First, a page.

No. But, I do want to be able to bring people over to Fincal El Suelo to work. In fact, right now, I am looking for a person who could come, live and work there for a year. They would need to be able to speak Spanish and English and be willing to learn about biological farming techniques (and being bossed around by me of course).


Can people visit the farm or work there?

We don’t have room yet for many visitors but we do occasionally have visitors for a few days.




The start of a new project

I started this project back in 2014 when Elias Roa, the owner of Finca Tamana, offered me to buy 7 hectares of his land to start my own coffee farm. I immediately started working on the paperwork, and planted my first coffee seeds in March 2014, not really knowing anything about farming coffee.

My goal with this project is to learn about coffee farming, and how to better improve coffee quality through sustainable farming practices.

As I have never grown anything in my life before, I had to read a lot about farming practices. I started learning about conventional (mineral fertilizer based) farming practices, organic and biodynamic practices. The more I learned, the more I realized that I was not going to be able to follow the biodynamic practices unless I stayed long periods on my farm, and also had animals on my farm. Since my business is based in Norway, I am not able to live in Colombia for long periods, so I had to dismiss biodynamic practices. (Although I still follow the lunar calendar.) I did not want to use mineral fertilizers and pesticides, so my only option was to look for organic practices that just works well. I started researching heavily about organic farming, but was getting pessimistic messages from most farmers I talked to. They all said that organic farming is fine, but your yields will drop about 50%, and it is more expensive.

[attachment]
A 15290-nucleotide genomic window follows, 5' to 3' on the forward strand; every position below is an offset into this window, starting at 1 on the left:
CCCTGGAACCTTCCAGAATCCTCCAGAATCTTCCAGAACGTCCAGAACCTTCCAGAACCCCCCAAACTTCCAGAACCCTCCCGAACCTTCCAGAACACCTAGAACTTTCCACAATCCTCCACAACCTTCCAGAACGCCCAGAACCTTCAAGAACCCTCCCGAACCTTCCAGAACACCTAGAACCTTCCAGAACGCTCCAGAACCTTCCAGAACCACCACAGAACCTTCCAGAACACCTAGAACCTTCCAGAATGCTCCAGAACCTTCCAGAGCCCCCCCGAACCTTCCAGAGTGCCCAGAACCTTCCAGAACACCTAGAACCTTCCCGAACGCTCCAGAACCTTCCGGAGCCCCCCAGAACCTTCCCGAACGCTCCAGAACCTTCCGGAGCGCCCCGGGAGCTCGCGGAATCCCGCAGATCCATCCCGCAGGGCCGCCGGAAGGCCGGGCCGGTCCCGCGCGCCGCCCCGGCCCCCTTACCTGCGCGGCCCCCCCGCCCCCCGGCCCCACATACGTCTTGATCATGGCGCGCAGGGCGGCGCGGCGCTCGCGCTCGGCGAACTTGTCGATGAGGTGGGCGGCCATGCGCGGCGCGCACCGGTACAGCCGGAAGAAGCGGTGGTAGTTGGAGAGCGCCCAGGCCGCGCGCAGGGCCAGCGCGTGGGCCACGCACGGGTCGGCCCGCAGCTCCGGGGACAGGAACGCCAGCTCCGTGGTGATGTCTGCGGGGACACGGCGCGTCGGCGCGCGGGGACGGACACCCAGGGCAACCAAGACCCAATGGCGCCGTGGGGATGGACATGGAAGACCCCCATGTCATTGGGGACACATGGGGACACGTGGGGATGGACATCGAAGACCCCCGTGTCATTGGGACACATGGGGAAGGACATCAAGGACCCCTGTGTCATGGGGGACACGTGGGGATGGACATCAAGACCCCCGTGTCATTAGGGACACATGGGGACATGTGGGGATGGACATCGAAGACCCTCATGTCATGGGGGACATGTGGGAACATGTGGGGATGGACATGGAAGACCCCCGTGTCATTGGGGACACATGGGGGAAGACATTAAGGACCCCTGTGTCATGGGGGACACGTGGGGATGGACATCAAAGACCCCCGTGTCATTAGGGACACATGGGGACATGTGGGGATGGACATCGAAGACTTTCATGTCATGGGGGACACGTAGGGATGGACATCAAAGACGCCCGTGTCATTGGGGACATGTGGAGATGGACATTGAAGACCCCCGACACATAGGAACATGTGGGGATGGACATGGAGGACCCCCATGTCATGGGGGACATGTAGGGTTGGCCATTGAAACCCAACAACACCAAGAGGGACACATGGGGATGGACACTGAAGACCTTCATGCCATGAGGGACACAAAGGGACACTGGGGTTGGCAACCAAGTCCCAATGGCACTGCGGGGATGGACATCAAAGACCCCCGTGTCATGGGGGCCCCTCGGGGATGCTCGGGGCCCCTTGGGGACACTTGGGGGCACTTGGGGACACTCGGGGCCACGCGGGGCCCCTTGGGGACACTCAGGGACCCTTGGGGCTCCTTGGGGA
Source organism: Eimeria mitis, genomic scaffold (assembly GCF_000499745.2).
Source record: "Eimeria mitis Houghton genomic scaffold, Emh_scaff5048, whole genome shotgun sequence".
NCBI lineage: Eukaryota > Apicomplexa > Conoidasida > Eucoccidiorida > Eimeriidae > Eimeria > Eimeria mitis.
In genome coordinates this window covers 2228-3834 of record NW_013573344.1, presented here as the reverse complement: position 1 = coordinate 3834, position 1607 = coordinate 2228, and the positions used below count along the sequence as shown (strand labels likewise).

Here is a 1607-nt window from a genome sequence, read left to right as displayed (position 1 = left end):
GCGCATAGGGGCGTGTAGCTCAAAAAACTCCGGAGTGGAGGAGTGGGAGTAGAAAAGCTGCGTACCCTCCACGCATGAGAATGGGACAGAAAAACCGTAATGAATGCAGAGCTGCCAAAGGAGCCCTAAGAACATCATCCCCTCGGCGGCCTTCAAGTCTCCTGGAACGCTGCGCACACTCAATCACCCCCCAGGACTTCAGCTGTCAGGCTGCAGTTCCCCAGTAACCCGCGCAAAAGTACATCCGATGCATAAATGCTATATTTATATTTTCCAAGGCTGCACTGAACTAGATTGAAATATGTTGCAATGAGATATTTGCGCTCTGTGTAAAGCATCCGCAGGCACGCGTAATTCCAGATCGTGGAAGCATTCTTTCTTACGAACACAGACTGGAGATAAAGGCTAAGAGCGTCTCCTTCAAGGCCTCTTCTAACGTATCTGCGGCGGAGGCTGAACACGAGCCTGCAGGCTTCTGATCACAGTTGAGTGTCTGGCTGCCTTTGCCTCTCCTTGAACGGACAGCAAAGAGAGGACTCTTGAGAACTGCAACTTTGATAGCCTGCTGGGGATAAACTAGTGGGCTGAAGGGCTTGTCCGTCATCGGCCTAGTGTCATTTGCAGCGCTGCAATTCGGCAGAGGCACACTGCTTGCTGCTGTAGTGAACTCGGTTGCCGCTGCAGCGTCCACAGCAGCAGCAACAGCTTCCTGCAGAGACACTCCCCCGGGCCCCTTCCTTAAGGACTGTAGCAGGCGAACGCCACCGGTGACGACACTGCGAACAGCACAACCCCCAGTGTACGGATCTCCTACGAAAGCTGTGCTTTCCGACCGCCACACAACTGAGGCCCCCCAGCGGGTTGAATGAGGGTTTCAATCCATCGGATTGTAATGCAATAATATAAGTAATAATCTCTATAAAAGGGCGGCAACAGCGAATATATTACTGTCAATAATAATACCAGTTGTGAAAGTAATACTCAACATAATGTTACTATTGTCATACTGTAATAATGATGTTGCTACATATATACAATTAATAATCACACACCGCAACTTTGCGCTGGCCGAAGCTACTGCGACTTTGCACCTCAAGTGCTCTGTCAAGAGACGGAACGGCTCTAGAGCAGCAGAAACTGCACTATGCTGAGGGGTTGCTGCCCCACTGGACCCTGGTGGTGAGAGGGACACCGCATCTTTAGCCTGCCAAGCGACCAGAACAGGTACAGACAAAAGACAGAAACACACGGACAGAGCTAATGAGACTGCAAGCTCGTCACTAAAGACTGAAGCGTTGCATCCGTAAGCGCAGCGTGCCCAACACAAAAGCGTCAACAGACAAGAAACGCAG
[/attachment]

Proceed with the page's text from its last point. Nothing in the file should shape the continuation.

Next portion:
It was not until I met Ed Bourgeois, a farmer and coffee enthusiast, on a coffee conference in Mane, that I started getting on the right track. Ed told me about the work of Dr. Elaine Ingham, and how microorganisms work together with the plant in order to feed it. HE said that most likely I could grow more coffee with better quality, if I only applied the right biology into my soil. I did not really know what to believe, but was curious to learn more. That same night, I went back to my hotel and googled Dr. Elaine Ingham, and watched hours of her lectures and videos on YouTube. It was all very impressive, so I decided to take her online classes, which started in February 2015 and finished in August 2015. That is how I have learned most of my understanding of soil biology, and how I can grow plants without the use of mysterious cow horn preparations or chemicals.

After a lot of bureaucracy and visits to my lawyers office, I finally got my papers in order in June 2015, and I could call myself a landowner in Colombia. By that time, I had already planted the seedlings into the field in February 2015, and my trees were really suffering because of the stressed soils they were planted in. Based on what I had learned in the past year, I started making my first compost during my visit in June, and when I came back in October, I applied the first round of compost extract to the soil. Since it took me over 8 months from planting until the first application of compost extract, I have had to replant a lot of trees due to drought, and lack of nutrients. Still I am optimistic and confident that I will be able to grow the trees in a more healthy way as soon as the biology in my soil is better.

I now have two varieties planted: Typica and Geisha. In about two or three months, I will be planting Caturra as well. The reason why I am doing that, is so that I am able to compare my Caturra with my neighbors' (Elias') Caturra, as I am growing coffee with the help of biology, and he is growing coffee with the help of mineral fertilizers. That way we will be able to directly compare the coffee quality to see what approach is better, for quality purposes.

Cleared land